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Why do some states offer less than 26 weeks of unemployment?

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    Most states offer the standard 26 weeks of maximum unemployment benefits. But a few states vary this up a bit.

    Massachusetts offers up to 30, under certain circumstances.
    Montana provides up to 28 weeks.

    Then there are the states that offer considerably less weekly availability -

    Arkansas, Michigan, Missouri, and South Carolina - 20 weeks
    Kansas - 16
    Florida - 12
    Georgia - 14
    North Carolina - 13

    So why the big difference for this last 8 states? Is it strictly to save money, or is there some other factor I'm missing?

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    Also, 26 weeks equates to 6 months of benefits for unemployed workers. I'm not necessarily saying it should be more or less than that. Just wondering how and why it varies.

    But I will also throw the question out there: is 6 months a long enough safety net? Too long, too short? I know during the height of the recession, congress temporarily extended maximums to as much as 73 months. That ended in 2013 though, I believe.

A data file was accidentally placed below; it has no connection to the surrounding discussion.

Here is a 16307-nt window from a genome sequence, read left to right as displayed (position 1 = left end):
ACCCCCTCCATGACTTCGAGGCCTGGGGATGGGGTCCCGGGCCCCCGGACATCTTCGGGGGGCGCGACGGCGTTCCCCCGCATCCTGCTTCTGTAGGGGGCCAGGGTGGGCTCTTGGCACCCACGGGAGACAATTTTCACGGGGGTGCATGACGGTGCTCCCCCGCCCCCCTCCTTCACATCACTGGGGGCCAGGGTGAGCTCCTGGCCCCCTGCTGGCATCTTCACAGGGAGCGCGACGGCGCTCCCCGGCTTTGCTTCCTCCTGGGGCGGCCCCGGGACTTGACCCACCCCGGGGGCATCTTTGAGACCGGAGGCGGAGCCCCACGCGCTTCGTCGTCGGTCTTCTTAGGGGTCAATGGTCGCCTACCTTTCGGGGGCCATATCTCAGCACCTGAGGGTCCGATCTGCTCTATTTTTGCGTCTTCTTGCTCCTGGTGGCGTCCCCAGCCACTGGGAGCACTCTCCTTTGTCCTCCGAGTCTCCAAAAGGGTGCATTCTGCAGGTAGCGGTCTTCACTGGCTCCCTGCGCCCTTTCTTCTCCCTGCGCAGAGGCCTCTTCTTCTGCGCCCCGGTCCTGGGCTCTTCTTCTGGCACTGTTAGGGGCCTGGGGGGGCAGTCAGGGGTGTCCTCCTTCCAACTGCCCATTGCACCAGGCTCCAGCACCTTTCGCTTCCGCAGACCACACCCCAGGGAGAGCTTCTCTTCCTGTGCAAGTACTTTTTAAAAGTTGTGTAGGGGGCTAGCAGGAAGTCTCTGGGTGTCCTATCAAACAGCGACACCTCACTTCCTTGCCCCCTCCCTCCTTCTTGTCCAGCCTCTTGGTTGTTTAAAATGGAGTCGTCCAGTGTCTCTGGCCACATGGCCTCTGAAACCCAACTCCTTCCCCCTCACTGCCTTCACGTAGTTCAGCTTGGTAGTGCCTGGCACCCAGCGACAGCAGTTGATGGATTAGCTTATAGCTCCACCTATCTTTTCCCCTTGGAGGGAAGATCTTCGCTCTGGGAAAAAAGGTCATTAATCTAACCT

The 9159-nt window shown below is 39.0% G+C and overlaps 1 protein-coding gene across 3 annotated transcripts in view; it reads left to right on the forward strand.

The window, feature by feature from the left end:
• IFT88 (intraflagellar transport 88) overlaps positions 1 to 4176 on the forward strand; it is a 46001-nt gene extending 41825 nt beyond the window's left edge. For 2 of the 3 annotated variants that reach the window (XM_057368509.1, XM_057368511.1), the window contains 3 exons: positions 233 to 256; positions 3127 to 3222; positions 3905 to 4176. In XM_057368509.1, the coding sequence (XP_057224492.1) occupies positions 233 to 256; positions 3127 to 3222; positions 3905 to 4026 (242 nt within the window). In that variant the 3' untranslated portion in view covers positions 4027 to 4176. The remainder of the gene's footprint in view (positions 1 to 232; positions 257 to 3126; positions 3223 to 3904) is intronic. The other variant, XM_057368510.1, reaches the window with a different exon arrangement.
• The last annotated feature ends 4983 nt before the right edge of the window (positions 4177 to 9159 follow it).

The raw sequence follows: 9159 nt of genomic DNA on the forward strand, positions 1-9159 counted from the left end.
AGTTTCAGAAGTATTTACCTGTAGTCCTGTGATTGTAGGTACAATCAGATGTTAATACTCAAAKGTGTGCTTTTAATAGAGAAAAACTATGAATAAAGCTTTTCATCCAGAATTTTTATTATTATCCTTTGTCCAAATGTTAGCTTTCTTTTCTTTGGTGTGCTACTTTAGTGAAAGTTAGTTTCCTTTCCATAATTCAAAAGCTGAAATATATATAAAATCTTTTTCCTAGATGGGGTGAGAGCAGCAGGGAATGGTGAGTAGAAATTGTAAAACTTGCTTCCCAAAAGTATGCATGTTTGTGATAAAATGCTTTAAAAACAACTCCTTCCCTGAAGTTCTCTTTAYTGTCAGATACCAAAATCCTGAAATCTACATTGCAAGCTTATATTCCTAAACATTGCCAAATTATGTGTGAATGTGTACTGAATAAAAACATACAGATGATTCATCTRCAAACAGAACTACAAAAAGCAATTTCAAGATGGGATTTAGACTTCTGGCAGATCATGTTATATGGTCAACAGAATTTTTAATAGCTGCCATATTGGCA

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    This is based on a number or factors the states take into account, that honestly aren't always perfectly clear. Has to due in part with current unemployment rates, how long it generally takes for people to find work, the job market in general in the state, etc. But it's also political unfortunately. Different states have different values and opinions when it comes to funding social saftety nets, and length of unemployment is no exception.

    The good news is if you are collecting unemployment now, no matter what the state max is, the federal government is currently extending max weeks by for an additional 13 weeks on top of whatever your state is doing.

    So that would make the average state's max of 26 weeks actually become 39 weeks.. that's almost 10 months of benefits, and 4 of those months will be at a much higher weekly benefit than usual, as the federal govt is also adding an additional $600/wk to whatever your state is offering for the first four months.